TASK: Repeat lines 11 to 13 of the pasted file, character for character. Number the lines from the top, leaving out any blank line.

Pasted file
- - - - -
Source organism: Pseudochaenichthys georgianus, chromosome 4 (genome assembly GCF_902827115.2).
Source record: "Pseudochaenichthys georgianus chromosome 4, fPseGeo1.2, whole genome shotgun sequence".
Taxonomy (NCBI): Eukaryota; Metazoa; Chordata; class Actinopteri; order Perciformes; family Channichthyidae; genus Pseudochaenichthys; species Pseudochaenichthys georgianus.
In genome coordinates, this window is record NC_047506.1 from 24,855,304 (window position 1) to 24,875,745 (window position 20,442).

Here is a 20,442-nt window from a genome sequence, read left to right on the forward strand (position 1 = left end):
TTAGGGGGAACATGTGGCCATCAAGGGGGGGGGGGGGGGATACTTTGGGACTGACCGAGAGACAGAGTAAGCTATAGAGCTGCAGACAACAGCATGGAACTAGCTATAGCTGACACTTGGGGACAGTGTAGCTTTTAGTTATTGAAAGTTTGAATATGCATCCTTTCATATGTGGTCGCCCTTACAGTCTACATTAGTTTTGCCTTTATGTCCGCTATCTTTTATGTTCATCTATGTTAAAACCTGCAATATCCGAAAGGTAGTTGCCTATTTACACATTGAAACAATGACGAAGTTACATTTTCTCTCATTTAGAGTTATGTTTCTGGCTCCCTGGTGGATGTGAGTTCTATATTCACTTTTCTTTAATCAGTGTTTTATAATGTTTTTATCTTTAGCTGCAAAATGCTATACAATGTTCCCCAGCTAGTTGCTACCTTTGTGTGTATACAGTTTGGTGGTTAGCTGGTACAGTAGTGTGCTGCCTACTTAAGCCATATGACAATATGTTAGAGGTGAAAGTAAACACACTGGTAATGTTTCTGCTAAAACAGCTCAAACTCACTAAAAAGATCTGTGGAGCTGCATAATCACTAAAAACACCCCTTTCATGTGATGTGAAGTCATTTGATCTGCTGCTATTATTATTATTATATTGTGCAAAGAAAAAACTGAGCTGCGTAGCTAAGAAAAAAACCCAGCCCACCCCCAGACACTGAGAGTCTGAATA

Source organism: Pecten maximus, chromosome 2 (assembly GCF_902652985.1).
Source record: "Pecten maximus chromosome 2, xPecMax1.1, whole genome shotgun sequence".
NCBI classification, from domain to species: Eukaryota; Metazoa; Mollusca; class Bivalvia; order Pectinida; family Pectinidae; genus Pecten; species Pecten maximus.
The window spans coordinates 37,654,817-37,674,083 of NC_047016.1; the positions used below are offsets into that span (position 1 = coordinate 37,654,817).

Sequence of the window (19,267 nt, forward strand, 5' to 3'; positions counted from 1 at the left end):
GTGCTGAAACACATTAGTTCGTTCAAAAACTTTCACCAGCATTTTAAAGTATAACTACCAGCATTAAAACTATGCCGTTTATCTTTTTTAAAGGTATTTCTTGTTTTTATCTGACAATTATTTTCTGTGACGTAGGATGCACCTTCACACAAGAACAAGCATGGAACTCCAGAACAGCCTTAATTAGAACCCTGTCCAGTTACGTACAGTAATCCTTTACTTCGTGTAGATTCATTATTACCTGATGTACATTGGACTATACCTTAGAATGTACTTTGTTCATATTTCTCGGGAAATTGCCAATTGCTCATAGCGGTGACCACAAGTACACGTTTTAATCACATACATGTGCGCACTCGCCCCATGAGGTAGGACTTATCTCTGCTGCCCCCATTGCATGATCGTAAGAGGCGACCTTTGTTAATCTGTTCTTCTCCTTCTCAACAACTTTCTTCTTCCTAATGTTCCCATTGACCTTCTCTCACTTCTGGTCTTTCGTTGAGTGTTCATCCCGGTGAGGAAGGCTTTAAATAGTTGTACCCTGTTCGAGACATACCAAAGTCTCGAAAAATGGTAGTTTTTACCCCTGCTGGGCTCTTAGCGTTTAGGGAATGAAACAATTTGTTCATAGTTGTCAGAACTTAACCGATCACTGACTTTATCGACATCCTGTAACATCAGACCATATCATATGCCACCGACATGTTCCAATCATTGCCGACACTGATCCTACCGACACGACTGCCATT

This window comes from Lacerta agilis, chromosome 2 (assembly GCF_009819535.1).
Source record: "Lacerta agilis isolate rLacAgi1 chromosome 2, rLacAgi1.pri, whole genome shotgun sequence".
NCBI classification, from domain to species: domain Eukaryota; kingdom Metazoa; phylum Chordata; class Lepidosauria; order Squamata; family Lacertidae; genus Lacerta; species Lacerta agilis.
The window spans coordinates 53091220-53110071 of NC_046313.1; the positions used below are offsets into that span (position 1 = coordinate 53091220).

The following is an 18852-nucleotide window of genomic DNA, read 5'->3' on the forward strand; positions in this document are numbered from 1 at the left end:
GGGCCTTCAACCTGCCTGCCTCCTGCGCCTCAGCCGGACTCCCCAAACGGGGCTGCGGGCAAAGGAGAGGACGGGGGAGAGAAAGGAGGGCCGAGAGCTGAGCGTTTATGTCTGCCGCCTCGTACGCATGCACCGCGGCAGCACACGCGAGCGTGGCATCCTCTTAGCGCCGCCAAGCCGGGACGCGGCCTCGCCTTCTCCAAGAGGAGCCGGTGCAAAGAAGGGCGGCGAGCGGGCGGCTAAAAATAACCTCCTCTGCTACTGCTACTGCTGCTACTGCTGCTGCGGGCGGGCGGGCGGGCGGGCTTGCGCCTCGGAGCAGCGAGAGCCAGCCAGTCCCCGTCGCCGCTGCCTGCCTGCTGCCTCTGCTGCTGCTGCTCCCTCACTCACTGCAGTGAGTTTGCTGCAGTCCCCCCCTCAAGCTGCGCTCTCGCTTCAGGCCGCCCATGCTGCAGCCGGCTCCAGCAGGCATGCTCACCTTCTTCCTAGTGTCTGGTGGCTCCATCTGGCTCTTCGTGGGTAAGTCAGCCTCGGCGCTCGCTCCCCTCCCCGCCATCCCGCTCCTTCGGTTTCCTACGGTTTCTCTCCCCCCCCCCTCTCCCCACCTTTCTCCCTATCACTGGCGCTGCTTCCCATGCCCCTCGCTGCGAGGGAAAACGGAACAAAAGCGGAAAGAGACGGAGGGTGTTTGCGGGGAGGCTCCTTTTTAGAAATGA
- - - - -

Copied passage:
Sequence of the window (19,267 nt, forward strand, 5' to 3'; positions counted from 1 at the left end):
GTGCTGAAACACATTAGTTCGTTCAAAAACTTTCACCAGCATTTTAAAGTATAACTACCAGCATTAAAACTATGCCGTTTATCTTTTTTAAAGGTATTTCTTGTTTTTATCTGACAATTATTTTCTGTGACGTAGGATGCACCTTCACACAAGAACAAGCATGGAACTCCAGAACAGCCTTAATTAGAACCCTGTCCAGTTACGTACAGTAATCCTTTACTTCGTGTAGATTCATTATTACCTGATGTACATTGGACTATACCTTAGAATGTACTTTGTTCATATTTCTCGGGAAATTGCCAATTGCTCATAGCGGTGACCACAAGTACACGTTTTAATCACATACATGTGCGCACTCGCCCCATGAGGTAGGACTTATCTCTGCTGCCCCCATTGCATGATCGTAAGAGGCGACCTTTGTTAATCTGTTCTTCTCCTTCTCAACAACTTTCTTCTTCCTAATGTTCCCATTGACCTTCTCTCACTTCTGGTCTTTCGTTGAGTGTTCATCCCGGTGAGGAAGGCTTTAAATAGTTGTACCCTGTTCGAGACATACCAAAGTCTCGAAAAATGGTAGTTTTTACCCCTGCTGGGCTCTTAGCGTTTAGGGAATGAAACAATTTGTTCATAGTTGTCAGAACTTAACCGATCACTGACTTTATCGACATCCTGTAACATCAGACCATATCATATGCCACCGACATGTTCCAATCATTGCCGACACTGATCCTACCGACACGACTGCCATT

This window comes from Lacerta agilis, chromosome 2 (assembly GCF_009819535.1).